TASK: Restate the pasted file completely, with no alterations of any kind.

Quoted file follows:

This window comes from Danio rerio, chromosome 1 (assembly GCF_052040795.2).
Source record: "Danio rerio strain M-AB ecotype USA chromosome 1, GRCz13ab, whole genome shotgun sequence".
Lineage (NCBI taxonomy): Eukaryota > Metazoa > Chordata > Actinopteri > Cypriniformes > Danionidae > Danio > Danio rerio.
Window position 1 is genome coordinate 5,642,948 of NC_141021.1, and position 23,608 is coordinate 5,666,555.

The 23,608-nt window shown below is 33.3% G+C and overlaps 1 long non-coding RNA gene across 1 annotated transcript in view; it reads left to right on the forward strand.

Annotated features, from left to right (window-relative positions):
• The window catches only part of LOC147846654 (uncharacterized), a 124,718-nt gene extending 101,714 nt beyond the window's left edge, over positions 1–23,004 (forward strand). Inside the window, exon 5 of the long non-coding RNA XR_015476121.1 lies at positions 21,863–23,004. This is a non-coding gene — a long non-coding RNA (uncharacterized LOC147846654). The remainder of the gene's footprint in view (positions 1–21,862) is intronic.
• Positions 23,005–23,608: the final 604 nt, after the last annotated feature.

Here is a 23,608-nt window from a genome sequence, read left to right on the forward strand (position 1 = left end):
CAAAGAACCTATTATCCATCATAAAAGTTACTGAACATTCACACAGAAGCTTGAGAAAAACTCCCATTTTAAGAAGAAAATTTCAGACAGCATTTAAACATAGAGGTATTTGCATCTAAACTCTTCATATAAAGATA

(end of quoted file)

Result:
This window comes from Danio rerio, chromosome 1 (assembly GCF_052040795.2).
Source record: "Danio rerio strain M-AB ecotype USA chromosome 1, GRCz13ab, whole genome shotgun sequence".
Lineage (NCBI taxonomy): Eukaryota > Metazoa > Chordata > Actinopteri > Cypriniformes > Danionidae > Danio > Danio rerio.
Window position 1 is genome coordinate 5,642,948 of NC_141021.1, and position 23,608 is coordinate 5,666,555.

The 23,608-nt window shown below is 33.3% G+C and overlaps 1 long non-coding RNA gene across 1 annotated transcript in view; it reads left to right on the forward strand.

Annotated features, from left to right (window-relative positions):
• The window catches only part of LOC147846654 (uncharacterized), a 124,718-nt gene extending 101,714 nt beyond the window's left edge, over positions 1–23,004 (forward strand). Inside the window, exon 5 of the long non-coding RNA XR_015476121.1 lies at positions 21,863–23,004. This is a non-coding gene — a long non-coding RNA (uncharacterized LOC147846654). The remainder of the gene's footprint in view (positions 1–21,862) is intronic.
• Positions 23,005–23,608: the final 604 nt, after the last annotated feature.

Here is a 23,608-nt window from a genome sequence, read left to right on the forward strand (position 1 = left end):
CAAAGAACCTATTATCCATCATAAAAGTTACTGAACATTCACACAGAAGCTTGAGAAAAACTCCCATTTTAAGAAGAAAATTTCAGACAGCATTTAAACATAGAGGTATTTGCATCTAAACTCTTCATATAAAGATA